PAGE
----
Medical Practice Management in the 21st Century

The Handbook

Author: Marjorie A. Satinsky,Randall T. Curnow

Publisher: Radcliffe Publishing

ISBN: 1846190231

Category: Medical

Page: 192

View: 5505

Successful management practice in the 21st century requires physicians to understand how to organise and manage a practice, manage their finances, recruit, work with, and manage people within and outside of the practice, and much more. This book addresses multiple aspects of medical practice management.

The Birth Of The Texas Medical Center

A Personal Account

Author: Frederick C. Elliott

Publisher: Texas A&M University Press

ISBN: 9781585443338

Category: History

Page: 241

View: 8273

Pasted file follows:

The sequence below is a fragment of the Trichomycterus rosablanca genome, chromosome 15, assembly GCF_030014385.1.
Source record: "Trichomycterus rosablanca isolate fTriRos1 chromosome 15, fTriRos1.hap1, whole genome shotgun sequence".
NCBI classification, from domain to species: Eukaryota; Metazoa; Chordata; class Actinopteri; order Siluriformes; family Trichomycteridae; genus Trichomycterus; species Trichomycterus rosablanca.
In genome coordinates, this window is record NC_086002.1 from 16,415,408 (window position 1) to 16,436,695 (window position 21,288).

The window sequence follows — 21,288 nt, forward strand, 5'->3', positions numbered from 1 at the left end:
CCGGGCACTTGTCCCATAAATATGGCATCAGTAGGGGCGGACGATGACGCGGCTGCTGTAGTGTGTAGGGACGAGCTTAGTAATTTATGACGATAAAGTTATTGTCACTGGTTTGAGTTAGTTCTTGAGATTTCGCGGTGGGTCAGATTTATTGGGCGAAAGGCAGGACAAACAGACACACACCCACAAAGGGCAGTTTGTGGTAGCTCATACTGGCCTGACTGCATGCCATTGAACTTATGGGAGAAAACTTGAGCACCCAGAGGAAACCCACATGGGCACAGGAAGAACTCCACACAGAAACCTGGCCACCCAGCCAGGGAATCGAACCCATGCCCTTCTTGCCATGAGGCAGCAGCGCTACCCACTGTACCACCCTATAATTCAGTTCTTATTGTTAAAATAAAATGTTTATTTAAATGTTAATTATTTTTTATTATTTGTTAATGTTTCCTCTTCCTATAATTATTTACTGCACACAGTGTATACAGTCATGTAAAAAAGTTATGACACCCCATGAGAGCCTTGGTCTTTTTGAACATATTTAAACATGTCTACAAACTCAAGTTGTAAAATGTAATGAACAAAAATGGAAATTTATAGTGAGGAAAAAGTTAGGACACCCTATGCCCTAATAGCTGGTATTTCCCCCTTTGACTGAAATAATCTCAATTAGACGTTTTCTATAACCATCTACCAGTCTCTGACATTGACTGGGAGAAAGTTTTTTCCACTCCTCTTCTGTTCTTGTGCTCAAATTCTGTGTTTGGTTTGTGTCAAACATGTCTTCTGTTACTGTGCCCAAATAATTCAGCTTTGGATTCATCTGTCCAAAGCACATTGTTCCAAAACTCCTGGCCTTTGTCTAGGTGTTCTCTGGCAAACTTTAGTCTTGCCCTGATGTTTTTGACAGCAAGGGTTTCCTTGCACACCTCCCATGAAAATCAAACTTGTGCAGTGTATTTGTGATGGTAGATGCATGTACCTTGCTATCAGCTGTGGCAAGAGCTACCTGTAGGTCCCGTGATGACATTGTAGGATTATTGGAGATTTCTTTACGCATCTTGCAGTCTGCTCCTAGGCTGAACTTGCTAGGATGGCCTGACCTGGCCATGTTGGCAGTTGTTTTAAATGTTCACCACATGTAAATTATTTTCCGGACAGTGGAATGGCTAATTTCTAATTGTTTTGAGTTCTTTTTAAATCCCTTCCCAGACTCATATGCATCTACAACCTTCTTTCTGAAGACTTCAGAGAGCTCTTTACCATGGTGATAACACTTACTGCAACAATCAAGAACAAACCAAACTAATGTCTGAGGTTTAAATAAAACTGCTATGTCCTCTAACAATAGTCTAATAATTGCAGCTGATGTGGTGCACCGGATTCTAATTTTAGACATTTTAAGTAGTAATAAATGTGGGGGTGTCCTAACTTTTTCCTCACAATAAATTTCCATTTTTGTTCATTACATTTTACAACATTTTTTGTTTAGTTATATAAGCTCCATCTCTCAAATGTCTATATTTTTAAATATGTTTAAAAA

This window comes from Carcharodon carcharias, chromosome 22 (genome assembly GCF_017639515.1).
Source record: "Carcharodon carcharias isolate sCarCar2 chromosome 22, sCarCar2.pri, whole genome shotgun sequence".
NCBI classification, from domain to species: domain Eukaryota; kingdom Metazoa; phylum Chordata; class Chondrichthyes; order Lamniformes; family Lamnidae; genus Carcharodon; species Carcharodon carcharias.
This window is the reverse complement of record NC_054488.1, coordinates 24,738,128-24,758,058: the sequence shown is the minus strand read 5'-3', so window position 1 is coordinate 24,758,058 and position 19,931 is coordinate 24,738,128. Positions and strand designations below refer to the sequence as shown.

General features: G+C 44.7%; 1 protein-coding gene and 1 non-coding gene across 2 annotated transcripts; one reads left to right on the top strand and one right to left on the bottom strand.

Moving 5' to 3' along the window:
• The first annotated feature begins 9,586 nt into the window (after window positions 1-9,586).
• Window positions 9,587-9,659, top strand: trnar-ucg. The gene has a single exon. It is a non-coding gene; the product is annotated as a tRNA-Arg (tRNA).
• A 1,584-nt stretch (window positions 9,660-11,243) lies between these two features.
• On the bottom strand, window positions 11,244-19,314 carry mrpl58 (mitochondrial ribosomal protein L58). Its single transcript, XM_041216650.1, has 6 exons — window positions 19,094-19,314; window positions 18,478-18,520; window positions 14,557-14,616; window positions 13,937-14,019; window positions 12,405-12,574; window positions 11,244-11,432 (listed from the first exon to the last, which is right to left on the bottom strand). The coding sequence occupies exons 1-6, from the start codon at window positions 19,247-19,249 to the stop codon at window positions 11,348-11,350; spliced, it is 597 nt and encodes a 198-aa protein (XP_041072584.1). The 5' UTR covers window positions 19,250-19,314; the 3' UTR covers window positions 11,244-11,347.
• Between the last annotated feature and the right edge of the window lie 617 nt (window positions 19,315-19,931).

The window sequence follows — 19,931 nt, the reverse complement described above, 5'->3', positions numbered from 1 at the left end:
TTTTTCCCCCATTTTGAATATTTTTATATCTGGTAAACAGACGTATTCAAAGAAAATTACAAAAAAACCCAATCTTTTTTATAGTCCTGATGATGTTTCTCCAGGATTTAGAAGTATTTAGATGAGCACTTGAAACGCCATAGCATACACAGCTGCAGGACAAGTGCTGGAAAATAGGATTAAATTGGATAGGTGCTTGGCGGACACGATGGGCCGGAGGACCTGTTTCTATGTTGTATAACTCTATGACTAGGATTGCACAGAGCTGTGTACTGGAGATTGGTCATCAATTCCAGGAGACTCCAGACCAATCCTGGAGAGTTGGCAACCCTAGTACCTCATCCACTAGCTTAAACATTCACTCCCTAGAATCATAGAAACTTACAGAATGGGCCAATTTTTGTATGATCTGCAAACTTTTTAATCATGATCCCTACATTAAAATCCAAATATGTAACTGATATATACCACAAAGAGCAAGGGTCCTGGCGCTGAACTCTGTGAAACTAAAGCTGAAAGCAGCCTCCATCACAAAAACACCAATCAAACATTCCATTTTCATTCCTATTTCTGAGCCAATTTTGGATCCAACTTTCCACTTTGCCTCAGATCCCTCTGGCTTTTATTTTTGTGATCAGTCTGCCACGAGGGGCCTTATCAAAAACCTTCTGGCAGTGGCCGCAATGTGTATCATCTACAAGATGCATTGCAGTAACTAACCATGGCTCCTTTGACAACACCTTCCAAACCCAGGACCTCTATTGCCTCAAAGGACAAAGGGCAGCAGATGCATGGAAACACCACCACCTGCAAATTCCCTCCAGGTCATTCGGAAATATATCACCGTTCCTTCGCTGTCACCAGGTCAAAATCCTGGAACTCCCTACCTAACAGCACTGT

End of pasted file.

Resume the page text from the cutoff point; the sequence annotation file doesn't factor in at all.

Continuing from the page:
A world-renowned medical complex, the Texas Medical Center handles more than five million patient visits each year. Its forty member institutions include two medical schools, four schools of nursing, and thirteen hospitals. Its one hundred permanent buildings sprawl across more than 740 acres near downtown Houston. Houston has watched the institution grow and thrive in the many years since its birth and has reaped enormous economic rewards from hosting it. The determination and innovation of a few key individuals made it all possible. This is the story of one of them, dentist Frederick C. Elliot. A modest, hard-working individual, Dr. Elliot labored behind the scenes to help breathe life into the dream of a multi-specialty, multi-institutional medical complex. The Birth of the Texas Medical Center presents his eyewitness account of the creation of this medical wonder. Before World War II, Houston was home to many outstanding individual doctors, but no comprehensive, synergistic system existed to focus their collective efforts. Through the time and vision Elliot and others put into building the Texas Medical Center, these individual doctors found a forum in which to learn from one another and to exchange ideas and techniques that would change the way the art of medicine was taught and practiced. In his autobiography, skillfully honed and edited by historian William H. Kellar, Elliot relates his perspective on the founding of the Texas Medical Center. He details the political struggles of finding funding and property for the building of the center, as well as conflicts that arose among the founders regarding innovative techniques and treatments, and procedures for inter-institutional cooperation. Elliot provides realistic portraits of the medical men, educators, and businessmen who worked together—and sometimes quarreled—to bring the Medical Center into being. His story reveals the human side of a huge and dynamic institution. This book is sure to appeal to anyone interested in the history of Houston and its famous Texas Medical Center, which has become a model for the world.